Title page for ETD etd-08102008-123258


Type of Document Master's Thesis
Author Gutierrez-Nibeyro, Santiago Daniel
Author's Email Address santiagutierrez@yahoo.com
URN etd-08102008-123258
Title Outcomes of Medical Treatment for Pathologies of the Equine Foot Diagnosed with Magnetic Resonance Imaging
Degree Master of Science
Department Veterinary Medical Sciences
Advisory Committee
Advisor Name Title
White, Nathaniel A. II Committee Chair
McCutcheon, L. Jill Committee Member
Sullins, Kenneth E. Committee Member
Werpy, Natasha Committee Member
Keywords
  • Low-field MR imaging
  • foot pathologies
  • medical treatment
  • and horse
Date of Defense 2008-07-15
Availability unrestricted
Abstract
A retrospective study was performed to determine the prevalence of foot pathologies of horses subjected to magnetic resonance imaging for foot lameness and to determine the long-term outcome of horses after medical treatment. The MR studies of 95 horses were interpreted retrospectively by a boarded certified radiologist. Follow-up information was obtained from medical records, owners and referring veterinarians via telephone questionnaires. Long term response to treatment (minimum of 12 months) was recorded. Horses were divided in two different groups based on the diagnosis and on the treatment using intrasynovial antiinflammatory drugs or not. Logistic regression analysis was performed to compare the outcome between the two groups.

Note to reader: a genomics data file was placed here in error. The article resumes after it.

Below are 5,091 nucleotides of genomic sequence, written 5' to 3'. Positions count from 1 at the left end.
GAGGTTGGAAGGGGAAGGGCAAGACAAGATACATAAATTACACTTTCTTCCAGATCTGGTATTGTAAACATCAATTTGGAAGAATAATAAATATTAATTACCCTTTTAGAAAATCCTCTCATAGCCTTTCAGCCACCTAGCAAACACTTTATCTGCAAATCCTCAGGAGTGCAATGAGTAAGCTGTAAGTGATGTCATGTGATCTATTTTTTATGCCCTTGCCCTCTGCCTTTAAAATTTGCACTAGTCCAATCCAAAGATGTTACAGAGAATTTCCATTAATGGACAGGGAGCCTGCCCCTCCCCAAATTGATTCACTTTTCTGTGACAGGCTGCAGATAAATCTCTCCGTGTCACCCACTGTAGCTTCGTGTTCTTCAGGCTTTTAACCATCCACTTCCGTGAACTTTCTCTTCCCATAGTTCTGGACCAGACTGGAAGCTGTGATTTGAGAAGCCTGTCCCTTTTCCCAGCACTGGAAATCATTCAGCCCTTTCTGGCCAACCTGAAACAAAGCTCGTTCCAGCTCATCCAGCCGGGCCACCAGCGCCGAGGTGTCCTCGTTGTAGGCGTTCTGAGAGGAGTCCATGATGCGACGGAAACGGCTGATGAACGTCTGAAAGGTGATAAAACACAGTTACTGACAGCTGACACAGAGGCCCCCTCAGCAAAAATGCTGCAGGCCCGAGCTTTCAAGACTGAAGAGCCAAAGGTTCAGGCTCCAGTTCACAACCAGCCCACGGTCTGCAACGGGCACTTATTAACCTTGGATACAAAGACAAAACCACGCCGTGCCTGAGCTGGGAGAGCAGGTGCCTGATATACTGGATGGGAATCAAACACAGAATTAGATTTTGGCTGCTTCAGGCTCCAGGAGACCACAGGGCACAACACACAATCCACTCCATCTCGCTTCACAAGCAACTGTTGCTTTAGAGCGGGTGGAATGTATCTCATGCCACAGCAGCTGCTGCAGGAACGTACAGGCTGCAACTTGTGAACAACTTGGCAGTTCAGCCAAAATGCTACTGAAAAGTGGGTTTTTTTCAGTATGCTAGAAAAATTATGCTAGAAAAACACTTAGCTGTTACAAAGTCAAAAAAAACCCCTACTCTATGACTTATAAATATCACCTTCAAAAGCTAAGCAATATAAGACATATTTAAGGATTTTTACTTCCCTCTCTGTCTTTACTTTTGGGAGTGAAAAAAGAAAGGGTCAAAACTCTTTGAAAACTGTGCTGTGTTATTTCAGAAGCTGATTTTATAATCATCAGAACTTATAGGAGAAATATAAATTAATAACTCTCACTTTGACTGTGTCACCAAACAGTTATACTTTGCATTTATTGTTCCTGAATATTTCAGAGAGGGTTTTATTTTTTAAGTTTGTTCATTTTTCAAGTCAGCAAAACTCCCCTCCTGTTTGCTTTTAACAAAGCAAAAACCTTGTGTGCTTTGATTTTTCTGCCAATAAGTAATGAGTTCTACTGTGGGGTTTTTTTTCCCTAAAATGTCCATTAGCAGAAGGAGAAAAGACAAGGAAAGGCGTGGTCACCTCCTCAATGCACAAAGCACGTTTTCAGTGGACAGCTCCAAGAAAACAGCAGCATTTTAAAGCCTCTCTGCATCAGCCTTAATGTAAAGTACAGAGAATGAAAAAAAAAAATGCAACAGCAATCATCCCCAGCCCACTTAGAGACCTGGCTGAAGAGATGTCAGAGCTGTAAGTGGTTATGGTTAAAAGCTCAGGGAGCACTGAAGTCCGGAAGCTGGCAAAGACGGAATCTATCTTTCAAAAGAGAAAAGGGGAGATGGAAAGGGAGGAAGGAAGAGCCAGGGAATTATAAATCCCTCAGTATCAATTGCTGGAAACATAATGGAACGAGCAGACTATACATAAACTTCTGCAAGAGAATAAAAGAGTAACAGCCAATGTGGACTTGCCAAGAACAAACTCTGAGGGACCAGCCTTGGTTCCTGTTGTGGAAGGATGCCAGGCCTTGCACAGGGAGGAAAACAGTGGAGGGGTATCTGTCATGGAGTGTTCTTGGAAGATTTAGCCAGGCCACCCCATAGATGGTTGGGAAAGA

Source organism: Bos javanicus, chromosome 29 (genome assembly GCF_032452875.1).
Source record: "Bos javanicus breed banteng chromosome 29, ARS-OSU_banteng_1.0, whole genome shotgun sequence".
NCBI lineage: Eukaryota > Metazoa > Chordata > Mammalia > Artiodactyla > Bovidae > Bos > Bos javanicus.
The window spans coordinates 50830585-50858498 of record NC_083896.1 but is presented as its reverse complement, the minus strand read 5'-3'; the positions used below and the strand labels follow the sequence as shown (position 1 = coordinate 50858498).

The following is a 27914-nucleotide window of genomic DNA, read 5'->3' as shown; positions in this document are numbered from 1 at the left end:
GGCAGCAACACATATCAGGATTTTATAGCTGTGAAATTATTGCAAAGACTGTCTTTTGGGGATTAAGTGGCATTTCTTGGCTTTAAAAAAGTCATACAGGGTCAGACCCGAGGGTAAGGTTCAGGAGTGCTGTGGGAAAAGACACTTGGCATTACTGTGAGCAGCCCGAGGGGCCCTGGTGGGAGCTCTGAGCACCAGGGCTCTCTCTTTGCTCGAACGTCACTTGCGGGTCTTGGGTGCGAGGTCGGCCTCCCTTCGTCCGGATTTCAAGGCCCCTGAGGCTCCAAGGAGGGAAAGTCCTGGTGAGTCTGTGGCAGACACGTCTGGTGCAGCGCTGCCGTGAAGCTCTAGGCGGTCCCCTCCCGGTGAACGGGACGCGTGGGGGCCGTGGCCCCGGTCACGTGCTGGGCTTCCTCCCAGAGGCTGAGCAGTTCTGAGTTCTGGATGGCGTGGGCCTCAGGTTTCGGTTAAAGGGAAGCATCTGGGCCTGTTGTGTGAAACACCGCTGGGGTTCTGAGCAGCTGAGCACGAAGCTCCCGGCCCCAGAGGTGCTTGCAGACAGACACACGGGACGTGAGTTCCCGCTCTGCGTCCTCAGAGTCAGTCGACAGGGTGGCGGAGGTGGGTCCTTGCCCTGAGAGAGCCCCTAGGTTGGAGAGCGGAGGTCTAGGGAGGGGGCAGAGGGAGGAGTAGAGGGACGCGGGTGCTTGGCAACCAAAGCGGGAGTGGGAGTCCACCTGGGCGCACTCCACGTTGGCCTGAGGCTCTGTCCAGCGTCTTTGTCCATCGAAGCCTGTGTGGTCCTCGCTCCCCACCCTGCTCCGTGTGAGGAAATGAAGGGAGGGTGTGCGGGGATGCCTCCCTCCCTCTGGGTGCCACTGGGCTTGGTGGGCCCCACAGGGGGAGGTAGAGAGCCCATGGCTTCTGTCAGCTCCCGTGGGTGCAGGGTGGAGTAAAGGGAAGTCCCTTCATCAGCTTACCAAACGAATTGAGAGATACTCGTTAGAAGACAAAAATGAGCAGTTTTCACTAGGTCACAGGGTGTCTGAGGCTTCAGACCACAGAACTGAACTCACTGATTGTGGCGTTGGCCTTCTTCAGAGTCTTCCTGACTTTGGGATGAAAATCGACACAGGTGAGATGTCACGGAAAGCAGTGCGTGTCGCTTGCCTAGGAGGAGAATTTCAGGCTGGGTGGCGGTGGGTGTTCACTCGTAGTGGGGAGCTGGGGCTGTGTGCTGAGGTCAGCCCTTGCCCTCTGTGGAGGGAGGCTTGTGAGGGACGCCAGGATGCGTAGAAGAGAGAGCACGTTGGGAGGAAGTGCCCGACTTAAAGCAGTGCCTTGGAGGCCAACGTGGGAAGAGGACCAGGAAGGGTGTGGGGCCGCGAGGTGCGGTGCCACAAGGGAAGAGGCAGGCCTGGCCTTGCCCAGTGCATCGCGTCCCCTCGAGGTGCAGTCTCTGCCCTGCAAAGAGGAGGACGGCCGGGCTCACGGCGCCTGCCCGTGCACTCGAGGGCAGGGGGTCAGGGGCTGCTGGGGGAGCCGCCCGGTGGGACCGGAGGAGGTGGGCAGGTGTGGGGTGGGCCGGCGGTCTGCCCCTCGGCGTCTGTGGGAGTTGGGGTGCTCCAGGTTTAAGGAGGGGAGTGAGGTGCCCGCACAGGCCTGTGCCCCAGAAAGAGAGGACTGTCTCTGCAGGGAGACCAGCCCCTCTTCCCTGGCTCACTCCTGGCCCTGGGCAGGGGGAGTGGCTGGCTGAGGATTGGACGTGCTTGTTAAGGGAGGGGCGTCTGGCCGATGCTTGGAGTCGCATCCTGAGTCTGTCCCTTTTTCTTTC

The null hypothesis was that the proportion of horses treated successfully between treatment protocols was similar.

A diagnosis based on magnetic resonance imaging was made in all horses. Approximately 30% of horses had ≥ 4 lesions, which were determined to be responsible for the lameness and 70% of horses had navicular bone abnormalities. Treatment was determined by individual clinician judgment. No significant difference was found in the long-term outcome between treatment groups. This result suggests that intrasynovial antiinflammatory drugs may not provide additional benefit over corrective shoeing, rest followed by controlled exercise in horses with lesions of structures associated with the navicular apparatus or the distal interphalangeal joint.

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